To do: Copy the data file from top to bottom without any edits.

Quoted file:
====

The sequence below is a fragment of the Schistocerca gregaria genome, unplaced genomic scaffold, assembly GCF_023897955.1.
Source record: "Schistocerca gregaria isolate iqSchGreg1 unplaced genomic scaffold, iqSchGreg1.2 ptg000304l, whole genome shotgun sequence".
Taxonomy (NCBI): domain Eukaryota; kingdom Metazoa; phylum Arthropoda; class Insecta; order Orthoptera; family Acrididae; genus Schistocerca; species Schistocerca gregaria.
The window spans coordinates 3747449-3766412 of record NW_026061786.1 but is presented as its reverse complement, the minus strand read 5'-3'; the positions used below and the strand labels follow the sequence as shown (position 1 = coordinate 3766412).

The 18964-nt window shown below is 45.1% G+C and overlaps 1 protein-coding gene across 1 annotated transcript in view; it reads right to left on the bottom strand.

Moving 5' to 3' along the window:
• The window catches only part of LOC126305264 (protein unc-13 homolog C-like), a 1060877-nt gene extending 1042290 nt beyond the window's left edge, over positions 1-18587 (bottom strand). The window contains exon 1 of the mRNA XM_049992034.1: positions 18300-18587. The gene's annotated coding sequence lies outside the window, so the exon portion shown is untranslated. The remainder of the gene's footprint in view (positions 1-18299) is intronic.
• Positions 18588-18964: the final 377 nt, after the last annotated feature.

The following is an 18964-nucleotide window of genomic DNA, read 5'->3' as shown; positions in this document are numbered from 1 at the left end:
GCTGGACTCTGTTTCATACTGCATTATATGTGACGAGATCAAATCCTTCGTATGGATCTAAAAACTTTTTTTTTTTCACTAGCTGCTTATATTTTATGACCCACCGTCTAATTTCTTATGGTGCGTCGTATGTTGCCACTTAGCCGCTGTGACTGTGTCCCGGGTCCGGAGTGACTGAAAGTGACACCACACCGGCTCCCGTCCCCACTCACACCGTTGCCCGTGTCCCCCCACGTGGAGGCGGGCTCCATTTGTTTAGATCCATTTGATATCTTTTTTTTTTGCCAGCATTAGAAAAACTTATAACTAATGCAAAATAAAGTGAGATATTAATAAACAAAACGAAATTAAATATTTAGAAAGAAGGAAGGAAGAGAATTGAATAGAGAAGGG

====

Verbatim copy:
The sequence below is a fragment of the Schistocerca gregaria genome, unplaced genomic scaffold, assembly GCF_023897955.1.
Source record: "Schistocerca gregaria isolate iqSchGreg1 unplaced genomic scaffold, iqSchGreg1.2 ptg000304l, whole genome shotgun sequence".
Taxonomy (NCBI): domain Eukaryota; kingdom Metazoa; phylum Arthropoda; class Insecta; order Orthoptera; family Acrididae; genus Schistocerca; species Schistocerca gregaria.
The window spans coordinates 3747449-3766412 of record NW_026061786.1 but is presented as its reverse complement, the minus strand read 5'-3'; the positions used below and the strand labels follow the sequence as shown (position 1 = coordinate 3766412).

The 18964-nt window shown below is 45.1% G+C and overlaps 1 protein-coding gene across 1 annotated transcript in view; it reads right to left on the bottom strand.

Moving 5' to 3' along the window:
• The window catches only part of LOC126305264 (protein unc-13 homolog C-like), a 1060877-nt gene extending 1042290 nt beyond the window's left edge, over positions 1-18587 (bottom strand). The window contains exon 1 of the mRNA XM_049992034.1: positions 18300-18587. The gene's annotated coding sequence lies outside the window, so the exon portion shown is untranslated. The remainder of the gene's footprint in view (positions 1-18299) is intronic.
• Positions 18588-18964: the final 377 nt, after the last annotated feature.

The following is an 18964-nucleotide window of genomic DNA, read 5'->3' as shown; positions in this document are numbered from 1 at the left end:
GCTGGACTCTGTTTCATACTGCATTATATGTGACGAGATCAAATCCTTCGTATGGATCTAAAAACTTTTTTTTTTTCACTAGCTGCTTATATTTTATGACCCACCGTCTAATTTCTTATGGTGCGTCGTATGTTGCCACTTAGCCGCTGTGACTGTGTCCCGGGTCCGGAGTGACTGAAAGTGACACCACACCGGCTCCCGTCCCCACTCACACCGTTGCCCGTGTCCCCCCACGTGGAGGCGGGCTCCATTTGTTTAGATCCATTTGATATCTTTTTTTTTTGCCAGCATTAGAAAAACTTATAACTAATGCAAAATAAAGTGAGATATTAATAAACAAAACGAAATTAAATATTTAGAAAGAAGGAAGGAAGAGAATTGAATAGAGAAGGG